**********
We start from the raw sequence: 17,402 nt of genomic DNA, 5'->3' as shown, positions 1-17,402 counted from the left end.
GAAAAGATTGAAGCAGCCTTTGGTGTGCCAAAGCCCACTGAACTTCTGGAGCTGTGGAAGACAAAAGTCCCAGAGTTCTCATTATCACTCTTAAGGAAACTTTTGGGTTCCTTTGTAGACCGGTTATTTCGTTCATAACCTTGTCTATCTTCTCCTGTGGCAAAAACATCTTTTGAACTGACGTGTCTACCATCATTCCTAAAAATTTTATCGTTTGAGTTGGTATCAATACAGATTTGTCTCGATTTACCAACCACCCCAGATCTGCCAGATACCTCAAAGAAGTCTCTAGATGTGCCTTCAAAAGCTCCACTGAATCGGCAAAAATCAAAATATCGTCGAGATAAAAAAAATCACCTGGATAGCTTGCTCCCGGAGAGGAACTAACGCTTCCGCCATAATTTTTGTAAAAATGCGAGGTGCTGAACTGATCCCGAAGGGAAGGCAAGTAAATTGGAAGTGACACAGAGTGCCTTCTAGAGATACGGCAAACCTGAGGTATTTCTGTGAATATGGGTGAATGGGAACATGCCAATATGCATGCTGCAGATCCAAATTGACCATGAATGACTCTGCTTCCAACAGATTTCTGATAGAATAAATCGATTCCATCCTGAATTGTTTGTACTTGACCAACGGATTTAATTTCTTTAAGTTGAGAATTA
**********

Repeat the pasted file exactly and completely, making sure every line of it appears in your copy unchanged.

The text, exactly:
We start from the raw sequence: 17,402 nt of genomic DNA, 5'->3' as shown, positions 1-17,402 counted from the left end.
GAAAAGATTGAAGCAGCCTTTGGTGTGCCAAAGCCCACTGAACTTCTGGAGCTGTGGAAGACAAAAGTCCCAGAGTTCTCATTATCACTCTTAAGGAAACTTTTGGGTTCCTTTGTAGACCGGTTATTTCGTTCATAACCTTGTCTATCTTCTCCTGTGGCAAAAACATCTTTTGAACTGACGTGTCTACCATCATTCCTAAAAATTTTATCGTTTGAGTTGGTATCAATACAGATTTGTCTCGATTTACCAACCACCCCAGATCTGCCAGATACCTCAAAGAAGTCTCTAGATGTGCCTTCAAAAGCTCCACTGAATCGGCAAAAATCAAAATATCGTCGAGATAAAAAAAATCACCTGGATAGCTTGCTCCCGGAGAGGAACTAACGCTTCCGCCATAATTTTTGTAAAAATGCGAGGTGCTGAACTGATCCCGAAGGGAAGGCAAGTAAATTGGAAGTGACACAGAGTGCCTTCTAGAGATACGGCAAACCTGAGGTATTTCTGTGAATATGGGTGAATGGGAACATGCCAATATGCATGCTGCAGATCCAAATTGACCATGAATGACTCTGCTTCCAACAGATTTCTGATAGAATAAATCGATTCCATCCTGAATTGTTTGTACTTGACCAACGGATTTAATTTCTTTAAGTTGAGAATTA